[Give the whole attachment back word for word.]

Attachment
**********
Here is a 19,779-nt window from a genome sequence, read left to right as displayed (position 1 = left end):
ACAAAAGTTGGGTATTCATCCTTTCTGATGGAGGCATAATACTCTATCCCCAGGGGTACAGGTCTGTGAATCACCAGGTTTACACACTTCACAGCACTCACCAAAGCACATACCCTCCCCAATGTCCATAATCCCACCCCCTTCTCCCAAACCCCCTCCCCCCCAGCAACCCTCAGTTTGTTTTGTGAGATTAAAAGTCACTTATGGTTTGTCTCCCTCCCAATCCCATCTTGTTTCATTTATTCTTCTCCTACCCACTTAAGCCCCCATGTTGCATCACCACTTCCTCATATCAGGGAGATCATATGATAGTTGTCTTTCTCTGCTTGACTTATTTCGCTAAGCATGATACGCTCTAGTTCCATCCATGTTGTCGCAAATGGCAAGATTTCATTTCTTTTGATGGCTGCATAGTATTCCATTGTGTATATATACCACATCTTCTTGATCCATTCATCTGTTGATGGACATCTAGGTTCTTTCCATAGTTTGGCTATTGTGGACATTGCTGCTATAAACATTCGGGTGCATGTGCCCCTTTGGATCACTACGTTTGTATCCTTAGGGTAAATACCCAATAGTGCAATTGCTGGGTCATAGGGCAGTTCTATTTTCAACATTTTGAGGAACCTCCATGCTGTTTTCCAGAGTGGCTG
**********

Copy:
Here is a 19,779-nt window from a genome sequence, read left to right as displayed (position 1 = left end):
ACAAAAGTTGGGTATTCATCCTTTCTGATGGAGGCATAATACTCTATCCCCAGGGGTACAGGTCTGTGAATCACCAGGTTTACACACTTCACAGCACTCACCAAAGCACATACCCTCCCCAATGTCCATAATCCCACCCCCTTCTCCCAAACCCCCTCCCCCCCAGCAACCCTCAGTTTGTTTTGTGAGATTAAAAGTCACTTATGGTTTGTCTCCCTCCCAATCCCATCTTGTTTCATTTATTCTTCTCCTACCCACTTAAGCCCCCATGTTGCATCACCACTTCCTCATATCAGGGAGATCATATGATAGTTGTCTTTCTCTGCTTGACTTATTTCGCTAAGCATGATACGCTCTAGTTCCATCCATGTTGTCGCAAATGGCAAGATTTCATTTCTTTTGATGGCTGCATAGTATTCCATTGTGTATATATACCACATCTTCTTGATCCATTCATCTGTTGATGGACATCTAGGTTCTTTCCATAGTTTGGCTATTGTGGACATTGCTGCTATAAACATTCGGGTGCATGTGCCCCTTTGGATCACTACGTTTGTATCCTTAGGGTAAATACCCAATAGTGCAATTGCTGGGTCATAGGGCAGTTCTATTTTCAACATTTTGAGGAACCTCCATGCTGTTTTCCAGAGTGGCTG